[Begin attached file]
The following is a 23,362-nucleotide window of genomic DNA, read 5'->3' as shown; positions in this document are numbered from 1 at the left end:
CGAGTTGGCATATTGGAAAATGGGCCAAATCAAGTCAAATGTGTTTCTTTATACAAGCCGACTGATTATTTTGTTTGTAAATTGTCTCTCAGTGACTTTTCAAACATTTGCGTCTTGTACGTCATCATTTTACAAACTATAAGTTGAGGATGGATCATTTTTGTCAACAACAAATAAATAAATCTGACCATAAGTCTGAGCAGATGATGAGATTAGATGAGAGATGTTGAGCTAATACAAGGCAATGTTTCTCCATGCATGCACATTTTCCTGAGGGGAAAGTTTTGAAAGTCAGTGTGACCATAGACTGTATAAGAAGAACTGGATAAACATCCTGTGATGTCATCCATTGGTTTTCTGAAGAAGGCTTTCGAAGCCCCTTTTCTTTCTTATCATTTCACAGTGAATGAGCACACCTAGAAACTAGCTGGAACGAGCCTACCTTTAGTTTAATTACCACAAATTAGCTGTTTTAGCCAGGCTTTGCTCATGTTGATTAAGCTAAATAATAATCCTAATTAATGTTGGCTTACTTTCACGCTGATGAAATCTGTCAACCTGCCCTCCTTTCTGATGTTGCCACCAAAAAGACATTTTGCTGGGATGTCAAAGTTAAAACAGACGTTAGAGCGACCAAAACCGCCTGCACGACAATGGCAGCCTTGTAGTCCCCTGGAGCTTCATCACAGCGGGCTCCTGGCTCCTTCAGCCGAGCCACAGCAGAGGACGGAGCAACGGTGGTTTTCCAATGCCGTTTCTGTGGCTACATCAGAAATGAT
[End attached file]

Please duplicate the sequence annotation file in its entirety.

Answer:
The following is a 23,362-nucleotide window of genomic DNA, read 5'->3' as shown; positions in this document are numbered from 1 at the left end:
CGAGTTGGCATATTGGAAAATGGGCCAAATCAAGTCAAATGTGTTTCTTTATACAAGCCGACTGATTATTTTGTTTGTAAATTGTCTCTCAGTGACTTTTCAAACATTTGCGTCTTGTACGTCATCATTTTACAAACTATAAGTTGAGGATGGATCATTTTTGTCAACAACAAATAAATAAATCTGACCATAAGTCTGAGCAGATGATGAGATTAGATGAGAGATGTTGAGCTAATACAAGGCAATGTTTCTCCATGCATGCACATTTTCCTGAGGGGAAAGTTTTGAAAGTCAGTGTGACCATAGACTGTATAAGAAGAACTGGATAAACATCCTGTGATGTCATCCATTGGTTTTCTGAAGAAGGCTTTCGAAGCCCCTTTTCTTTCTTATCATTTCACAGTGAATGAGCACACCTAGAAACTAGCTGGAACGAGCCTACCTTTAGTTTAATTACCACAAATTAGCTGTTTTAGCCAGGCTTTGCTCATGTTGATTAAGCTAAATAATAATCCTAATTAATGTTGGCTTACTTTCACGCTGATGAAATCTGTCAACCTGCCCTCCTTTCTGATGTTGCCACCAAAAAGACATTTTGCTGGGATGTCAAAGTTAAAACAGACGTTAGAGCGACCAAAACCGCCTGCACGACAATGGCAGCCTTGTAGTCCCCTGGAGCTTCATCACAGCGGGCTCCTGGCTCCTTCAGCCGAGCCACAGCAGAGGACGGAGCAACGGTGGTTTTCCAATGCCGTTTCTGTGGCTACATCAGAAATGAT